Strategies for Supply Chain Finance

Supply Chain Finance is the optimization of both the availability and cost of capital within a buyer-centric supply chain. The availability and cost of capital is usually optimized through the aggregation, integration, packaging, and utilization of all of the relevant information generated in the supply chain in conjunction with cost analysis, cost management, and various supply chain finance strategies.

A Supply Chain Finance Solution, in comparison, is a combination of trade financing provided by a financial institution, a third-party vendor, or an enterprise itself, and a technology platform that unites the trading partners and the financing partners electronically and provides visibility into the various supply chain events that can serve as financing triggers.

Supply Chain Finance is a lot more than just factoring, early payment discounting, or inventory shifting. It’s balancing credit, financing options, inventory management, and other supply chain variables to optimize working capital, and much more. Thus, given the complexity of supply chain finance in today’s globalized supply chains, it is important to have some good strategies in order to ensure that you are reaping the benefits that are there to be gained. It’s also equally important to understand that some of the classic strategies are more apt to be strategies for failure than for success. To this end, here are three strategies for success and three strategies for failure to avoid to start you on your supply chain finance journey.

Strategies for Success

  • Balance Open Accounts and Letters of Credits
    It’s important to understand an organization’s cost of capital versus the supplier’s cost of capital. Open account terms, for example, may bear lower fees than a letter-of-credit based transaction, but they can also restrict a seller’s access to working capital financing and increase its costs of working capital. The additional cost borne by the supplier for accepting extended payment terms, for example, could be finding their way back into the cost of goods sold.
  • Improve Forecast Accuracy
    One of the best ways to take cost out of the supply chain is to take unnecessary inventory out of the chain, as this just leads to additional storage, overhead, and financing costs and losses when it has to be cleared at considerable markdowns.
  • Lower Your Supplier’s cost
    A recent Aberdeen benchmark report found that 39% of suppliers indicated that their top issue is their ability to access financing at acceptable terms. The more it costs a supplier to make a product, the more it will cost a buyer to buy it. Consider using early payment programs, inventory ownership solutions, and / or virtual consignment financing to lower your supplier’s costs, and your own in the process.

Strategies for Failure

  • Shifting Inventory to Suppliers
    Considering that most suppliers have to wait an unduly long time between their initial cost outlay to make a product and the eventual payment for that product in an environment where many buyers are now demanding payment terms that include 60, 90, or even 120 Days-Payable-Outstanding (DPO) and that most do not have large storage facilities or inventory management expertise, this drives up their costs from all angles. Their financing charges go through the roof as they have to take out more high-cost short-term financing, often at rates of 20% to 40% per annum (which are especially common in developing economies), their costs of operation go through the roof as they have to either acquire additional assets or pay a third party to manage the inventory, and their opportunity costs rise as they are prevented from ramping up production, due to lack of funds and storage, on New Product Development that could ultimately prove more profitable to them, and to you as the buyer. All of these costs just increase their cost of goods sold, and your price, and your “brilliant idea” to get rid of inventory carrying charges has only served to increase the total cost of ownership of the products you are buying. Nice move, hotshot!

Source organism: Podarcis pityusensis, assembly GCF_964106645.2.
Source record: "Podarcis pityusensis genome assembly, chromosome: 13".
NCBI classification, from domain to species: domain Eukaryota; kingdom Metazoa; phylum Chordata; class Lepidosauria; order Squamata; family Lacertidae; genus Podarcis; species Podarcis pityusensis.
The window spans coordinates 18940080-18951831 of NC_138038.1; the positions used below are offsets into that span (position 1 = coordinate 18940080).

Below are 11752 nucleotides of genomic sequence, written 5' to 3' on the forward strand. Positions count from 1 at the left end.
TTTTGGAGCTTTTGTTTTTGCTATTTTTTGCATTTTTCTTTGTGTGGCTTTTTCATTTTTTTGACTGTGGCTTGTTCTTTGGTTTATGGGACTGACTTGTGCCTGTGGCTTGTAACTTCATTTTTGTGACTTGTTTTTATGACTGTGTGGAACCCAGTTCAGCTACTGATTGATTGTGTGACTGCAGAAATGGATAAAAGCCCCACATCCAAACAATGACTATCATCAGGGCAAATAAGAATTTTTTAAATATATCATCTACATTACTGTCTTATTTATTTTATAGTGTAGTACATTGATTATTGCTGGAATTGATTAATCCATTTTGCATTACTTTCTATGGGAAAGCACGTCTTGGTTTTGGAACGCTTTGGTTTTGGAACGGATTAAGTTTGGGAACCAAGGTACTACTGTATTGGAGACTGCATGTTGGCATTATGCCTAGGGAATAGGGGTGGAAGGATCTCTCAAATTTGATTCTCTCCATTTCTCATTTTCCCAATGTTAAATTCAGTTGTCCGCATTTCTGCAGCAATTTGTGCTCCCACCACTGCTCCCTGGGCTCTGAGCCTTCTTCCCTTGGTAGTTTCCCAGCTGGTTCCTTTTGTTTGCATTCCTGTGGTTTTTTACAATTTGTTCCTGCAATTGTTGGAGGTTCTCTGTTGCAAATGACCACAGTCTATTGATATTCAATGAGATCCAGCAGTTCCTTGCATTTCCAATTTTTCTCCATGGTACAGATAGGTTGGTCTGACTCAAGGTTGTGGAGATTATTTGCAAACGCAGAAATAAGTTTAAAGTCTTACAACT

• Increasing Days Payable Outstanding
    Most suppliers only have constricted access to short-term financing with a significantly higher cost of capital. This cost-shifting to suppliers might result in better Days-Payable-Outstanding (DPO) statistics to a buyer in the short term, but ultimately results in a less financially stable, and thus higher-risk supply base, and, eventually, an overall higher cost of goods sold to your supplier and you versus your competitors who have mastered sound SCF practices.
  • Mistaking Early Payment Discounts and Factoring for Financing Options
    Early payment discount programs, regular or automated, do not address the root causes of financial flow inefficiency and can in fact exacerbate the underlying drivers. Instead of shifting inventory to a supplier, you’re essentially shifting costs and this often results in cost increases, rather than cost reductions, across the supply chain.

For more insights on Supply Chain Finance, check out the wiki-paper over on the e-Sourcing Wiki which includes an overview of the benefits to buyers and suppliers, strategies for success, strategies for failure, and tips on both buyer and supplier supply chain finance implementation.

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